Short Guide No 7: What are the Best Places to Find Hymns on Specific Subjects?

Hymns for worship usually follow a general pattern, either being necessary at a particular place in the liturgy or, in some circumstances actually providing the framework for the liturgy itself. Nevertheless there are some occasions when hymns on specific subjects are sought. These may be of a seasonal nature, church or secular, or related to a particular theme.

Most hymn books are a good source for general hymns and contain comprehensive indexes, not only relating to the liturgical year, but also to aspects of faith and belief, but finding hymns related to specific subjects can sometimes be more challenging. Where do we look?

Printed Resources

Over many years collections of hymns have been gathered together on different themes. They are too numerous for all to be mentioned so what is listed here is a representative sample:

  • A Panorama of Christian Hymnody, Routley, E., Richardson, P. (GIA Publications, Inc.), provides an overview of Christian hymns from the 1st century CE. The texts of almost a thousand hymns are included.
  • Agape: Songs of Hope and Reconciliation, edit. Hamilton, M. (Oxford University Press), offers a collection of hymns from around the world.
  • People looking for hymns from a worldwide perspective will find the publications of the Global Song Program of the American United Methodist Church a useful resource.
  • The Iona Community also has publications in the area of world hymnody, and many other subjects not always touched on in mainstream denominational or commercial hymnals.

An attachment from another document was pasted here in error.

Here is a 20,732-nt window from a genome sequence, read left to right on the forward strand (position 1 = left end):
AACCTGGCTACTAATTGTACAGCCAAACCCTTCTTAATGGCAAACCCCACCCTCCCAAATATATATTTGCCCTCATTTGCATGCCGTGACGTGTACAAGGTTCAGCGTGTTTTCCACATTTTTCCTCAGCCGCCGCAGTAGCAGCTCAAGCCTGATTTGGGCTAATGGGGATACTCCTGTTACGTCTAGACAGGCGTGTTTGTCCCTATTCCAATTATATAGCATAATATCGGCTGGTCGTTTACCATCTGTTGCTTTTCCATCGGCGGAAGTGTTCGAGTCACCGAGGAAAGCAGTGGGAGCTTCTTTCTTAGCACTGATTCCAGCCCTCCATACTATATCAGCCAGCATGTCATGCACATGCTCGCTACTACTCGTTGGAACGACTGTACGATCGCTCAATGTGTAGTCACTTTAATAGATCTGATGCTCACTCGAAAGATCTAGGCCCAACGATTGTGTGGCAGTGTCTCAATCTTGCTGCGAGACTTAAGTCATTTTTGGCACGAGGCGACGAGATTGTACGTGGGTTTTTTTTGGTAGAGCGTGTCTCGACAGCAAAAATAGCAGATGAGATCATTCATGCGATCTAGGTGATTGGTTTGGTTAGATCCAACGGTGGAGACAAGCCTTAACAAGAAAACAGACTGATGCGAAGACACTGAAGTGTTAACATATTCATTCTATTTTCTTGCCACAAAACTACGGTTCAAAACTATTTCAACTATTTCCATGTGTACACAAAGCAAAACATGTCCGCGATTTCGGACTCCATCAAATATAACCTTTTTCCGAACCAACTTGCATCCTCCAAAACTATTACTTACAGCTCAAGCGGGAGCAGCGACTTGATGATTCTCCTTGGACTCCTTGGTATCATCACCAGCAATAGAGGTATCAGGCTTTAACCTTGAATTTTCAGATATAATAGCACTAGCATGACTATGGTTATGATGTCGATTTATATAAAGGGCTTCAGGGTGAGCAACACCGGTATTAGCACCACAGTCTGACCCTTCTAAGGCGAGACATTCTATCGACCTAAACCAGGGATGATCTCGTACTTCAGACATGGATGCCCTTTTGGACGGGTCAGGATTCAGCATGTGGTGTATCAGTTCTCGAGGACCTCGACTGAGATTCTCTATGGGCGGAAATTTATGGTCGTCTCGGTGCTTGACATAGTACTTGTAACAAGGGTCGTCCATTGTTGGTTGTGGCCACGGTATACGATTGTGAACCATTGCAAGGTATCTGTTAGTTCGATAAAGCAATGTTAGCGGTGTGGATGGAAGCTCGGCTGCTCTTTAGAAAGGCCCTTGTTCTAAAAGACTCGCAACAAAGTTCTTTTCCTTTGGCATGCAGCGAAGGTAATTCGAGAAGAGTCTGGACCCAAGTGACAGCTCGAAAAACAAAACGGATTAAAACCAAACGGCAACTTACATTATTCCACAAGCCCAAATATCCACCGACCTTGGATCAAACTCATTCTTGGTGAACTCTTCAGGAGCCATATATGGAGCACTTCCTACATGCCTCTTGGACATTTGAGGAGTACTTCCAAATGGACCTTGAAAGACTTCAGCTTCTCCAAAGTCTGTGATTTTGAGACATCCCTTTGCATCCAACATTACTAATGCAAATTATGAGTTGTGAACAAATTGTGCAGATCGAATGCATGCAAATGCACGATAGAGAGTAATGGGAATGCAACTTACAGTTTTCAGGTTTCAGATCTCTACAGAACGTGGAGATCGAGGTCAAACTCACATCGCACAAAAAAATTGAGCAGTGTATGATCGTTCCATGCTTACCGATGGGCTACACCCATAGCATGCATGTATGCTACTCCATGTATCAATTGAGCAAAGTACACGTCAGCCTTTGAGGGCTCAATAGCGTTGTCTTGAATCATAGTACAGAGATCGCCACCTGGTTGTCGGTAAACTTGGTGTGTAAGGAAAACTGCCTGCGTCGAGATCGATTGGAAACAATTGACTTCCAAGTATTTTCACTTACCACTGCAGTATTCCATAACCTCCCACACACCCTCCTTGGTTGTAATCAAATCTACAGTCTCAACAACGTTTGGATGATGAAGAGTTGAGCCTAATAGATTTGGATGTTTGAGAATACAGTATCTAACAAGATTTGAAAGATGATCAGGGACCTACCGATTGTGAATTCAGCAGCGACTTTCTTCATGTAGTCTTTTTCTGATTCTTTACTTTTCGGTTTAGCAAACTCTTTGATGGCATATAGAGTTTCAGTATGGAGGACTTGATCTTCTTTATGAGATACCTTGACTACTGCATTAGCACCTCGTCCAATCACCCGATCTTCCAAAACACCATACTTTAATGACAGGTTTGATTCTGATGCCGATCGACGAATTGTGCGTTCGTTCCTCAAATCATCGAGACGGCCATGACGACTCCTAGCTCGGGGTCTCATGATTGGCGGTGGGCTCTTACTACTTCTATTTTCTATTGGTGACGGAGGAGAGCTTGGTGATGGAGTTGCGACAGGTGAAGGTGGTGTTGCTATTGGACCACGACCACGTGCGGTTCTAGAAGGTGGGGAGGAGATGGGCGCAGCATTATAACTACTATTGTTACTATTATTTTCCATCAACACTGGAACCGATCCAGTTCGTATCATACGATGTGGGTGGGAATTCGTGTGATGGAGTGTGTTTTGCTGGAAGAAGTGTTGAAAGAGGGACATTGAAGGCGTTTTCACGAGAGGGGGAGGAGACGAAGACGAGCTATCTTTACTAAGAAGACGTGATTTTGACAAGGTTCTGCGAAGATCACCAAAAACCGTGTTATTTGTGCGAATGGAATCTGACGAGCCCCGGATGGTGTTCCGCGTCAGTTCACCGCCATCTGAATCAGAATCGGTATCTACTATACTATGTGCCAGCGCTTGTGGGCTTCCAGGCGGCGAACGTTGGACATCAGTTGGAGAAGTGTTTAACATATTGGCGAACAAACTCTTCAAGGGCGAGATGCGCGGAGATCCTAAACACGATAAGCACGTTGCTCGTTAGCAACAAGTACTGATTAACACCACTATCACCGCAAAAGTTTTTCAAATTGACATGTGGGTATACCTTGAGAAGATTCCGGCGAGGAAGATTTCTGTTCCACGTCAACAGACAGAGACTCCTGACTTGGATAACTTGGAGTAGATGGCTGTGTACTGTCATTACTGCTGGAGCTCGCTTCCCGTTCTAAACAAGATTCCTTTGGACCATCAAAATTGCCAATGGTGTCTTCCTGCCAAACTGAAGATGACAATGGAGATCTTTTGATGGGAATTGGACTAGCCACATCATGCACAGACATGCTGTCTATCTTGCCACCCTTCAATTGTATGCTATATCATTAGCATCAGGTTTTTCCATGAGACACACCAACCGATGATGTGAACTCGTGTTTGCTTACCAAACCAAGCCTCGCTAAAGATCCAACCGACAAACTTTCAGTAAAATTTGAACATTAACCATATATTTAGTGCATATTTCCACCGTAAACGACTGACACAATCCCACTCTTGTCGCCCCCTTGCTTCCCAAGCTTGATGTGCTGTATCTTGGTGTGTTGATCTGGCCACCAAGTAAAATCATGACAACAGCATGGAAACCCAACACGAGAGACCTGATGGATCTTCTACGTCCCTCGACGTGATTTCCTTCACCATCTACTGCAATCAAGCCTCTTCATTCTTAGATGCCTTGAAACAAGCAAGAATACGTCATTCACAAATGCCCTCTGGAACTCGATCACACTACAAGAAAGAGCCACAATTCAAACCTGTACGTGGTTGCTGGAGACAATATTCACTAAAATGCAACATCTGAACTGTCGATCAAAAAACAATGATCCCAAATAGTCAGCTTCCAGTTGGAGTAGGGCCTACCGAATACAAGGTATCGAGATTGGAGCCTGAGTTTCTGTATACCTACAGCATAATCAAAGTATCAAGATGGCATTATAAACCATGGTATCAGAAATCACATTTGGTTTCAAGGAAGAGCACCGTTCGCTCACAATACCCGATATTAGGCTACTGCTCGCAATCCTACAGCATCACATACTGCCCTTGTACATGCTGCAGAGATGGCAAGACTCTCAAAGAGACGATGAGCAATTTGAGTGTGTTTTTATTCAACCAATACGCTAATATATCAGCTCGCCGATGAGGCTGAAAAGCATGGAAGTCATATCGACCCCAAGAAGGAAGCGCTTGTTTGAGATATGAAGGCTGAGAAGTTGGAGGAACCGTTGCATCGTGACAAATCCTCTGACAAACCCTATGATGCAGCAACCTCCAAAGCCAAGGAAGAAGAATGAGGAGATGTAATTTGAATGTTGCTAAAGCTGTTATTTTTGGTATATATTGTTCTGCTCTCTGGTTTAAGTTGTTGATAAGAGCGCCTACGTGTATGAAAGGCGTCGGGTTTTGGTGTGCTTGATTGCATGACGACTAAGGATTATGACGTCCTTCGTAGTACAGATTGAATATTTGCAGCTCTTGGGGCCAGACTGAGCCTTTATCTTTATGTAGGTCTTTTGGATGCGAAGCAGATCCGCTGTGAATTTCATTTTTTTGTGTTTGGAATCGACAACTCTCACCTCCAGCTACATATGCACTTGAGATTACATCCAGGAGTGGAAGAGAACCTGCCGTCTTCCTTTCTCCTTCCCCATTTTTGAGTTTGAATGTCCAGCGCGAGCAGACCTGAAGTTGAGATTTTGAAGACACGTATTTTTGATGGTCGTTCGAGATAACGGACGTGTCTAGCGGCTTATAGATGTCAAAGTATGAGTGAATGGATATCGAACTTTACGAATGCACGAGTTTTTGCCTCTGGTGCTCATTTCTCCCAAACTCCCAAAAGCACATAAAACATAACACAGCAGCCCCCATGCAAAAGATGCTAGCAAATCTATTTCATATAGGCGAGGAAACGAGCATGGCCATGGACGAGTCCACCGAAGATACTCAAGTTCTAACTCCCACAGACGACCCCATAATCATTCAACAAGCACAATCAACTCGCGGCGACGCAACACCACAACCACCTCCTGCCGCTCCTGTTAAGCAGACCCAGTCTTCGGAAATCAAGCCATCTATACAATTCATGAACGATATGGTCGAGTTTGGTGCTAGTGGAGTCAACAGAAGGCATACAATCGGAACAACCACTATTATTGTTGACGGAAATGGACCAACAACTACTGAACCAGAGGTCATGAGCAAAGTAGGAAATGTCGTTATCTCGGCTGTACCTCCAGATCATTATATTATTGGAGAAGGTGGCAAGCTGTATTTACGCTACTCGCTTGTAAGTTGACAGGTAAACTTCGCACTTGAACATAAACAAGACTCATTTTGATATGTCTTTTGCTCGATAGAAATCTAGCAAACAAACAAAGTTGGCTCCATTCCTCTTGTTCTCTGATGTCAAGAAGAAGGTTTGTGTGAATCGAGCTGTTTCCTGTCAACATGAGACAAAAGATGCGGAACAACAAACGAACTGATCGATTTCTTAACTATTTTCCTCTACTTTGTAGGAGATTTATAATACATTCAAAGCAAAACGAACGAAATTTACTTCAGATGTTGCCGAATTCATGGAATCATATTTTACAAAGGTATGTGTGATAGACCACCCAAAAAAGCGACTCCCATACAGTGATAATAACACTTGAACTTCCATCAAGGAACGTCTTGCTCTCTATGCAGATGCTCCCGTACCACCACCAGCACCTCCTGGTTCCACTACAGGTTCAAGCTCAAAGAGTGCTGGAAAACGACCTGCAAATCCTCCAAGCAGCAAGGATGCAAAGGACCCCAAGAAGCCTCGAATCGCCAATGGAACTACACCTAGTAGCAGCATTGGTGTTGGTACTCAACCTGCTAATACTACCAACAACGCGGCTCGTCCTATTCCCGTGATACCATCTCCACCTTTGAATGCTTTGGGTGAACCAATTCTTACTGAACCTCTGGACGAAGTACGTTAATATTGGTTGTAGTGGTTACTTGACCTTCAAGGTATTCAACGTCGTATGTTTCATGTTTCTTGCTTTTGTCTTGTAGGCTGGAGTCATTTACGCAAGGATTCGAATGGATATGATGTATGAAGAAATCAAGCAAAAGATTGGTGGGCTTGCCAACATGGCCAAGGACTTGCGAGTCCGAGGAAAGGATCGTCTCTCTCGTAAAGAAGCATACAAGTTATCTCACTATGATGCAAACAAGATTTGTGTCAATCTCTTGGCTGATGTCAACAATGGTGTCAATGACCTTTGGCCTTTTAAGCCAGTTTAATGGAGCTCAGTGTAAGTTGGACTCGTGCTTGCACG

• The Royal School of Church Music’s publication Sunday by Sunday is available to RSCM members. This is a quarterly liturgy planner which often contains special articles, so back numbers are well worth consulting.
Digital Resources
  • HymnQuest, while anticipating a transition to web-based resourcing, is currently available on disc. HymnQuest is published by Stainer & Bell Ltd for the Pratt Green Trust http://hymnquest.com/. Produced by a charity, with no denominational agenda, this resource offers a vast compendium of hymn texts (over 26,600) indexed by first line, theme and Biblical text. The search facility can track down words or phrases across the whole collection of hymns represented.
  • Song Pro (http://www.creationsoftware.com/) is best known as software to enable projection of hymns into which hymns not contained within the resource can be imported. The basic library contains 3,300 songs.
Web-Based Resources

Most resources of a digital nature are web-based.

  • The web-site of the Hymn Society of Great Britain and Ireland (http://www.hymnsocietygbi.org.uk/) carries some new hymn texts and often these relate to particular themes or issues. The web-site of the Hymn Society in the United States and Canada (http://www.thehymnsociety.org/) keeps a page of hymn texts ranging over a number of years. These are mostly newly written and can be identified by titles provided by authors.